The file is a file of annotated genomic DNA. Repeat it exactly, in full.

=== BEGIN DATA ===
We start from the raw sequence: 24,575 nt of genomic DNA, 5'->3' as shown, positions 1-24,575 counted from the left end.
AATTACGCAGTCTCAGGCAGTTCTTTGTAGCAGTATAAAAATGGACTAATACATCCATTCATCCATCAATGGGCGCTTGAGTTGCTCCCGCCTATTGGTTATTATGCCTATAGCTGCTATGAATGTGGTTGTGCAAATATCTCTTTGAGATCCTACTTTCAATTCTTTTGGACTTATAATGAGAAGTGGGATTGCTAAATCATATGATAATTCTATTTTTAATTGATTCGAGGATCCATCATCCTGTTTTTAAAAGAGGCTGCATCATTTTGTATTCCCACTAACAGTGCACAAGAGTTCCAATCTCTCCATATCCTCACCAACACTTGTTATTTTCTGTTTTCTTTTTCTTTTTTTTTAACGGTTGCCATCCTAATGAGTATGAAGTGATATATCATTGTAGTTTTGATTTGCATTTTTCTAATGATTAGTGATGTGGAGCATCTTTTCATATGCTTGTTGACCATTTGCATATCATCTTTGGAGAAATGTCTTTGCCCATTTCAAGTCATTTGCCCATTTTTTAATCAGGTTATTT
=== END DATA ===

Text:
We start from the raw sequence: 24,575 nt of genomic DNA, 5'->3' as shown, positions 1-24,575 counted from the left end.
AATTACGCAGTCTCAGGCAGTTCTTTGTAGCAGTATAAAAATGGACTAATACATCCATTCATCCATCAATGGGCGCTTGAGTTGCTCCCGCCTATTGGTTATTATGCCTATAGCTGCTATGAATGTGGTTGTGCAAATATCTCTTTGAGATCCTACTTTCAATTCTTTTGGACTTATAATGAGAAGTGGGATTGCTAAATCATATGATAATTCTATTTTTAATTGATTCGAGGATCCATCATCCTGTTTTTAAAAGAGGCTGCATCATTTTGTATTCCCACTAACAGTGCACAAGAGTTCCAATCTCTCCATATCCTCACCAACACTTGTTATTTTCTGTTTTCTTTTTCTTTTTTTTTAACGGTTGCCATCCTAATGAGTATGAAGTGATATATCATTGTAGTTTTGATTTGCATTTTTCTAATGATTAGTGATGTGGAGCATCTTTTCATATGCTTGTTGACCATTTGCATATCATCTTTGGAGAAATGTCTTTGCCCATTTCAAGTCATTTGCCCATTTTTTAATCAGGTTATTT